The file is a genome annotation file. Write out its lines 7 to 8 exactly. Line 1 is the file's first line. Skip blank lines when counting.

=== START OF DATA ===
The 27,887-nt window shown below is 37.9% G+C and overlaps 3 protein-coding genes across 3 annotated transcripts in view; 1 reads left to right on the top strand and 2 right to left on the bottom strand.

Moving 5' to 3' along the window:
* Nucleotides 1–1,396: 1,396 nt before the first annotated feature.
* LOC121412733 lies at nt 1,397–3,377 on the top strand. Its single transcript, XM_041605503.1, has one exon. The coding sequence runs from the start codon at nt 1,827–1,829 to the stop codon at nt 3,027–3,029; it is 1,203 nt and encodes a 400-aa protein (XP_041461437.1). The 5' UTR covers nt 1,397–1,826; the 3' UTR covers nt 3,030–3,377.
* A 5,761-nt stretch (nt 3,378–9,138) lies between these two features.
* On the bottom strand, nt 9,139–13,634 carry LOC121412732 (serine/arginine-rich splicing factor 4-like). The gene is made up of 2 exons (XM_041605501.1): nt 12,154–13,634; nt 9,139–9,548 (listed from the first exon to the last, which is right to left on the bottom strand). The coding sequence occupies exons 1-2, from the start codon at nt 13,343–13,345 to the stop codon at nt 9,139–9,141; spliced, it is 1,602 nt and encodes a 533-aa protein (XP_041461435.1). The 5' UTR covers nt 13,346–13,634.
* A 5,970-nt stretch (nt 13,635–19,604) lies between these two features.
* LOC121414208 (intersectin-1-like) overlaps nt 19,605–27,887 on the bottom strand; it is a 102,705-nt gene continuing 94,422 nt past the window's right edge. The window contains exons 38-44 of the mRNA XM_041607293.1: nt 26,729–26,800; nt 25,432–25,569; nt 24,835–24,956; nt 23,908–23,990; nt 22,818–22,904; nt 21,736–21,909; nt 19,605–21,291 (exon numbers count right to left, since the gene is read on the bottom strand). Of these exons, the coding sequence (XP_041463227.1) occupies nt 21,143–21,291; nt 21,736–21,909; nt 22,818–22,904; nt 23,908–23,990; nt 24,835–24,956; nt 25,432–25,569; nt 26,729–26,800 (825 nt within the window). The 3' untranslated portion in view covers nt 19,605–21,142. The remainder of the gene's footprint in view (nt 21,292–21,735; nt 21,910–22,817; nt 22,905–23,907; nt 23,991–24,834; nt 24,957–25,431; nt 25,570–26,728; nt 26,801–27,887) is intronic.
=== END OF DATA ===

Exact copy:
* A 5,970-nt stretch (nt 13,635–19,604) lies between these two features.
* LOC121414208 (intersectin-1-like) overlaps nt 19,605–27,887 on the bottom strand; it is a 102,705-nt gene continuing 94,422 nt past the window's right edge. The window contains exons 38-44 of the mRNA XM_041607293.1: nt 26,729–26,800; nt 25,432–25,569; nt 24,835–24,956; nt 23,908–23,990; nt 22,818–22,904; nt 21,736–21,909; nt 19,605–21,291 (exon numbers count right to left, since the gene is read on the bottom strand). Of these exons, the coding sequence (XP_041463227.1) occupies nt 21,143–21,291; nt 21,736–21,909; nt 22,818–22,904; nt 23,908–23,990; nt 24,835–24,956; nt 25,432–25,569; nt 26,729–26,800 (825 nt within the window). The 3' untranslated portion in view covers nt 19,605–21,142. The remainder of the gene's footprint in view (nt 21,292–21,735; nt 21,910–22,817; nt 22,905–23,907; nt 23,991–24,834; nt 24,957–25,431; nt 25,570–26,728; nt 26,801–27,887) is intronic.